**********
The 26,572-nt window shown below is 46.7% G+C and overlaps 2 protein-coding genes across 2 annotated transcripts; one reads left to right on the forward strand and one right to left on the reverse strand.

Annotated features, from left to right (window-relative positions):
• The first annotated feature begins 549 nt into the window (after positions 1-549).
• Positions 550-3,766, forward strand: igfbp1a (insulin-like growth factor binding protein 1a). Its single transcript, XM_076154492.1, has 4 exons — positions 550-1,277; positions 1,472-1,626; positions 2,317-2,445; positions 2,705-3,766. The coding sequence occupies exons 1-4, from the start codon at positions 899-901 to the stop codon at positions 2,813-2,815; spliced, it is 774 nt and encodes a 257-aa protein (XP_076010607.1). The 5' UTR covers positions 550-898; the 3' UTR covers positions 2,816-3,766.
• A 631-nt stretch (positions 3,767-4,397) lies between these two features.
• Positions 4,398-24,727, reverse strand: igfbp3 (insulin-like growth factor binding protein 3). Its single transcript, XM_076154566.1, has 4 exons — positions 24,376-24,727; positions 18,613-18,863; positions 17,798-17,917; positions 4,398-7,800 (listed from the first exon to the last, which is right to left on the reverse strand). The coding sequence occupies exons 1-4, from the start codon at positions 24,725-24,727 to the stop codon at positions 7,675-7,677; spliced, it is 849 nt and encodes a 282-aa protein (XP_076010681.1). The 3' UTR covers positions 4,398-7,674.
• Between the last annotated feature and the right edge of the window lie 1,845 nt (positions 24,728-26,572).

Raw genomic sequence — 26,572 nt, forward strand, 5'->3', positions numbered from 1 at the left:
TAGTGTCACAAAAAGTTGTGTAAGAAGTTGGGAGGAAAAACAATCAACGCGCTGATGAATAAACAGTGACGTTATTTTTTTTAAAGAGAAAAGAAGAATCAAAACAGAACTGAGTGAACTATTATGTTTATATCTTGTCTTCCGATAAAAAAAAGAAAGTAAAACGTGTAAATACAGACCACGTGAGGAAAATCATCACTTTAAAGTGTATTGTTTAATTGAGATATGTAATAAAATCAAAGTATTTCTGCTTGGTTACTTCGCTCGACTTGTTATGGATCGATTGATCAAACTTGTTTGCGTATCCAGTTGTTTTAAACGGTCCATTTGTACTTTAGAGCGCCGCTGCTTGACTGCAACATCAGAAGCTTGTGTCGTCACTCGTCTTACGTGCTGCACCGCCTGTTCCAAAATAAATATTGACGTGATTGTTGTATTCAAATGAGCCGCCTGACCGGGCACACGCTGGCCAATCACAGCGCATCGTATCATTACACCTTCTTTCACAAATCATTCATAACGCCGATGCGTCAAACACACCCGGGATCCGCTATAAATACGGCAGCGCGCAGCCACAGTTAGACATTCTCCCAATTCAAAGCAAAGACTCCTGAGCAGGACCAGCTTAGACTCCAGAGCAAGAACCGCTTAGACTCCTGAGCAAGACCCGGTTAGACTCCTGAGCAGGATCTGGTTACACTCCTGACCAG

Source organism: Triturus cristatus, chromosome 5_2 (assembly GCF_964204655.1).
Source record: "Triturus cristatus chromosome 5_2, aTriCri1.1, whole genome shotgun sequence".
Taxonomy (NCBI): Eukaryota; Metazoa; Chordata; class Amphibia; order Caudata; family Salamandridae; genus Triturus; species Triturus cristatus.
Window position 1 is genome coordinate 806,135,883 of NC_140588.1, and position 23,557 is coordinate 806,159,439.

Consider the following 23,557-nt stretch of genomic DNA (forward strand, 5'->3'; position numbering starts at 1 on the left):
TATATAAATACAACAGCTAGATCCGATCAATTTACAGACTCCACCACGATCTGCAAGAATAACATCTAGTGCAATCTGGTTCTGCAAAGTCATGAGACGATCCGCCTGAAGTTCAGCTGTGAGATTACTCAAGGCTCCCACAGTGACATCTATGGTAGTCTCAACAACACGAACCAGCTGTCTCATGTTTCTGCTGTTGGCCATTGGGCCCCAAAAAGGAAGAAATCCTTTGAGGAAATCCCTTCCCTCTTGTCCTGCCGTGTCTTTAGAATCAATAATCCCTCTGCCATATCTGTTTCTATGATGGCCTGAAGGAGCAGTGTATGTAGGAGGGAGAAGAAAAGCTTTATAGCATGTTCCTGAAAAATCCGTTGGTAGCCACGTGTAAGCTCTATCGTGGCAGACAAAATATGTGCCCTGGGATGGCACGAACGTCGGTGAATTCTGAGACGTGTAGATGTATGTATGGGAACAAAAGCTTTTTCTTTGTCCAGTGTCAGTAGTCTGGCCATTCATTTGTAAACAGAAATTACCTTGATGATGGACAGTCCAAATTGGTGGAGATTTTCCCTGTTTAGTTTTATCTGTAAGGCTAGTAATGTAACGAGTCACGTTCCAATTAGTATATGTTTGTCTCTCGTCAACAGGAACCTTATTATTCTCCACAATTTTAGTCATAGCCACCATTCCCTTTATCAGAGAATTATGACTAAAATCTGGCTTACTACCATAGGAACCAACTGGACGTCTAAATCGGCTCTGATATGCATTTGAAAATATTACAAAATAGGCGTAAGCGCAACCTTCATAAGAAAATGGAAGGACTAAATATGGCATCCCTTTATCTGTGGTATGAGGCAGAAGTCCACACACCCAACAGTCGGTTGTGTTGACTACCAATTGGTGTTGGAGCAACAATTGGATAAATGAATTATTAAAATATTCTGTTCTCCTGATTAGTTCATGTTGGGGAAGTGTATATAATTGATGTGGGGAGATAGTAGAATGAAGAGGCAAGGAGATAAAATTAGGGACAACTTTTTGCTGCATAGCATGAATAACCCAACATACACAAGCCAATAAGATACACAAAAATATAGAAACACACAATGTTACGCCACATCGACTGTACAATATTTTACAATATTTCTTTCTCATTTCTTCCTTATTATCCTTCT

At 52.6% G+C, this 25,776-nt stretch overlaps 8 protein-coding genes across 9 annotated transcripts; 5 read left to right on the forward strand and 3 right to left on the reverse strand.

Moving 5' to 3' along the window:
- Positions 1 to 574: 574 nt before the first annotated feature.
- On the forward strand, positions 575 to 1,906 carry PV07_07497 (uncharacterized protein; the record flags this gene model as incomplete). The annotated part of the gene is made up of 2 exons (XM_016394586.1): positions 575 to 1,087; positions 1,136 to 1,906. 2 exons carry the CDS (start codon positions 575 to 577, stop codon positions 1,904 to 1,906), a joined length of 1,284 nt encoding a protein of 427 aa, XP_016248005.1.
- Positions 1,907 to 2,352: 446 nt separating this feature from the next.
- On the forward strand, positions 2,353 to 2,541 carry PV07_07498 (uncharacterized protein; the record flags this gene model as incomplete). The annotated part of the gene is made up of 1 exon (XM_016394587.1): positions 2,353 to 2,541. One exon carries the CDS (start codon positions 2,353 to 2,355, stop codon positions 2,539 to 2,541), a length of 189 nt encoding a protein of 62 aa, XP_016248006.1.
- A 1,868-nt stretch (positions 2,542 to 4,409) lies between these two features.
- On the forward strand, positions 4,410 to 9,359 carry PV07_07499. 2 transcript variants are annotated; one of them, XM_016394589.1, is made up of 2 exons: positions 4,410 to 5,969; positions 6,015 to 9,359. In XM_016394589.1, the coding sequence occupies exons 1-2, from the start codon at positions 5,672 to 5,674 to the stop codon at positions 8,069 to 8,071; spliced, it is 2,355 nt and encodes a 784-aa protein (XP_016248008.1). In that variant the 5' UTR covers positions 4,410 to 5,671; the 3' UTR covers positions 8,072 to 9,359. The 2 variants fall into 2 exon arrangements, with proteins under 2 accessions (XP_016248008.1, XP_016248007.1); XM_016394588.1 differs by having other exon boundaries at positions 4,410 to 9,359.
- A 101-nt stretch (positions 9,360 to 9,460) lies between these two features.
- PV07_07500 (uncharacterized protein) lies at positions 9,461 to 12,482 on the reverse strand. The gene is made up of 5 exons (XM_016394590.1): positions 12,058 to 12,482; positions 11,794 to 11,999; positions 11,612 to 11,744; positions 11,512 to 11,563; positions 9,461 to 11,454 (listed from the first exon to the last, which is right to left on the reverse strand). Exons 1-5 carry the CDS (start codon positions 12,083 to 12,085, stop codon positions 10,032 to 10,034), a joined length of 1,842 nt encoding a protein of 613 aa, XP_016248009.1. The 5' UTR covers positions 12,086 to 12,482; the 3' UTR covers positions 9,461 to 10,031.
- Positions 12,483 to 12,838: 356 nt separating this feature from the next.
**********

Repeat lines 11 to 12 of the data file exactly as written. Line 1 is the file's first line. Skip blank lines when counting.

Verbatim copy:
Source record: "Triturus cristatus chromosome 5_2, aTriCri1.1, whole genome shotgun sequence".
Taxonomy (NCBI): Eukaryota; Metazoa; Chordata; class Amphibia; order Caudata; family Salamandridae; genus Triturus; species Triturus cristatus.